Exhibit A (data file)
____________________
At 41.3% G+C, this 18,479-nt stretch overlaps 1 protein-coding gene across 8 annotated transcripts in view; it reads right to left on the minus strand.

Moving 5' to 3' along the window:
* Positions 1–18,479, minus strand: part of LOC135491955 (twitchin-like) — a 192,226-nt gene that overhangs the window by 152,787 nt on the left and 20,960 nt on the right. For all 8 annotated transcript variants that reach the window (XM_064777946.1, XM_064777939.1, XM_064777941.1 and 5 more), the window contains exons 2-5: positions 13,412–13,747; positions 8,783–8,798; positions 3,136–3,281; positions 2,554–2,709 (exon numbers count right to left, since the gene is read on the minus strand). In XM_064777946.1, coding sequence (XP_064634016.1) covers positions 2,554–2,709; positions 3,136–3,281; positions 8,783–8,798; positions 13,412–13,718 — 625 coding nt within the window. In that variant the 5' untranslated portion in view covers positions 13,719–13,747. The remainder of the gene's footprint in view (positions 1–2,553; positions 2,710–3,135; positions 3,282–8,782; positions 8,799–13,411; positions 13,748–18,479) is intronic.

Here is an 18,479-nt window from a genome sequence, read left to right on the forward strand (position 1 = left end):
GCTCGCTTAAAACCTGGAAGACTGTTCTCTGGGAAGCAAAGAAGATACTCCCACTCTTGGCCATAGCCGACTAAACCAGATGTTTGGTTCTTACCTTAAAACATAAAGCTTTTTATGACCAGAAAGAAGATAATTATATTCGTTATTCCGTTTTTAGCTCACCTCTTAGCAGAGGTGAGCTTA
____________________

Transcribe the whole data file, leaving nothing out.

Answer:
At 41.3% G+C, this 18,479-nt stretch overlaps 1 protein-coding gene across 8 annotated transcripts in view; it reads right to left on the minus strand.

Moving 5' to 3' along the window:
* Positions 1–18,479, minus strand: part of LOC135491955 (twitchin-like) — a 192,226-nt gene that overhangs the window by 152,787 nt on the left and 20,960 nt on the right. For all 8 annotated transcript variants that reach the window (XM_064777946.1, XM_064777939.1, XM_064777941.1 and 5 more), the window contains exons 2-5: positions 13,412–13,747; positions 8,783–8,798; positions 3,136–3,281; positions 2,554–2,709 (exon numbers count right to left, since the gene is read on the minus strand). In XM_064777946.1, coding sequence (XP_064634016.1) covers positions 2,554–2,709; positions 3,136–3,281; positions 8,783–8,798; positions 13,412–13,718 — 625 coding nt within the window. In that variant the 5' untranslated portion in view covers positions 13,719–13,747. The remainder of the gene's footprint in view (positions 1–2,553; positions 2,710–3,135; positions 3,282–8,782; positions 8,799–13,411; positions 13,748–18,479) is intronic.

Here is an 18,479-nt window from a genome sequence, read left to right on the forward strand (position 1 = left end):
GCTCGCTTAAAACCTGGAAGACTGTTCTCTGGGAAGCAAAGAAGATACTCCCACTCTTGGCCATAGCCGACTAAACCAGATGTTTGGTTCTTACCTTAAAACATAAAGCTTTTTATGACCAGAAAGAAGATAATTATATTCGTTATTCCGTTTTTAGCTCACCTCTTAGCAGAGGTGAGCTTA